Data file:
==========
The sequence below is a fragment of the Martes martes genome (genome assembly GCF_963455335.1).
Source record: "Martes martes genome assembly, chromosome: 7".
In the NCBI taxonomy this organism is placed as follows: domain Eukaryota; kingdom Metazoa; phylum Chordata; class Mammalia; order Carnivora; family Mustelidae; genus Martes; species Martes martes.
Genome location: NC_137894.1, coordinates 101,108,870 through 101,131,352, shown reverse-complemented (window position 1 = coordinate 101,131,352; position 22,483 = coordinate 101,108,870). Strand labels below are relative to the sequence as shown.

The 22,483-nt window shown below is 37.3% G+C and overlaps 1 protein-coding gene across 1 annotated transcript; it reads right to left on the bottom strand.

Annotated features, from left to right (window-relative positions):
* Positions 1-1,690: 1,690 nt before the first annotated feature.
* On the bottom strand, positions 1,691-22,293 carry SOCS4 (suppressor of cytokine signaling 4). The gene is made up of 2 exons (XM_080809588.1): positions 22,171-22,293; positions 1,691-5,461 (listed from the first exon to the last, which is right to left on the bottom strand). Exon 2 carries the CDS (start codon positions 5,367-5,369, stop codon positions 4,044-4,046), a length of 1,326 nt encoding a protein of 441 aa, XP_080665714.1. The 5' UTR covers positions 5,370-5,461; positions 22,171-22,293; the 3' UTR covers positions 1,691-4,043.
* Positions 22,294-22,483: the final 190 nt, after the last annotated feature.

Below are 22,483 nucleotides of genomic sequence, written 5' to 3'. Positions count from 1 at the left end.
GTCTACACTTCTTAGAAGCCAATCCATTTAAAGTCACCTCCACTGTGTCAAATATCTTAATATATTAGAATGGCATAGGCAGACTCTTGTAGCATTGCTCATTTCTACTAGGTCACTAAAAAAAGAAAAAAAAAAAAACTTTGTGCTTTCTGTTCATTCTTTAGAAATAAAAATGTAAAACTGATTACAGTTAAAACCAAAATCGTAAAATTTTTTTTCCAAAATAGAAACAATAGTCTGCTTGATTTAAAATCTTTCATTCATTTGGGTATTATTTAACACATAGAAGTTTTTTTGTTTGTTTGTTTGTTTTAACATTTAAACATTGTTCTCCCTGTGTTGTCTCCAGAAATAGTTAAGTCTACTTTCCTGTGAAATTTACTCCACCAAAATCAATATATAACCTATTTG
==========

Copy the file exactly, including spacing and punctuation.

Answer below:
The sequence below is a fragment of the Martes martes genome (genome assembly GCF_963455335.1).
Source record: "Martes martes genome assembly, chromosome: 7".
In the NCBI taxonomy this organism is placed as follows: domain Eukaryota; kingdom Metazoa; phylum Chordata; class Mammalia; order Carnivora; family Mustelidae; genus Martes; species Martes martes.
Genome location: NC_137894.1, coordinates 101,108,870 through 101,131,352, shown reverse-complemented (window position 1 = coordinate 101,131,352; position 22,483 = coordinate 101,108,870). Strand labels below are relative to the sequence as shown.

The 22,483-nt window shown below is 37.3% G+C and overlaps 1 protein-coding gene across 1 annotated transcript; it reads right to left on the bottom strand.

Annotated features, from left to right (window-relative positions):
* Positions 1-1,690: 1,690 nt before the first annotated feature.
* On the bottom strand, positions 1,691-22,293 carry SOCS4 (suppressor of cytokine signaling 4). The gene is made up of 2 exons (XM_080809588.1): positions 22,171-22,293; positions 1,691-5,461 (listed from the first exon to the last, which is right to left on the bottom strand). Exon 2 carries the CDS (start codon positions 5,367-5,369, stop codon positions 4,044-4,046), a length of 1,326 nt encoding a protein of 441 aa, XP_080665714.1. The 5' UTR covers positions 5,370-5,461; positions 22,171-22,293; the 3' UTR covers positions 1,691-4,043.
* Positions 22,294-22,483: the final 190 nt, after the last annotated feature.

Below are 22,483 nucleotides of genomic sequence, written 5' to 3'. Positions count from 1 at the left end.
GTCTACACTTCTTAGAAGCCAATCCATTTAAAGTCACCTCCACTGTGTCAAATATCTTAATATATTAGAATGGCATAGGCAGACTCTTGTAGCATTGCTCATTTCTACTAGGTCACTAAAAAAAGAAAAAAAAAAAAACTTTGTGCTTTCTGTTCATTCTTTAGAAATAAAAATGTAAAACTGATTACAGTTAAAACCAAAATCGTAAAATTTTTTTTCCAAAATAGAAACAATAGTCTGCTTGATTTAAAATCTTTCATTCATTTGGGTATTATTTAACACATAGAAGTTTTTTTGTTTGTTTGTTTGTTTTAACATTTAAACATTGTTCTCCCTGTGTTGTCTCCAGAAATAGTTAAGTCTACTTTCCTGTGAAATTTACTCCACCAAAATCAATATATAACCTATTTG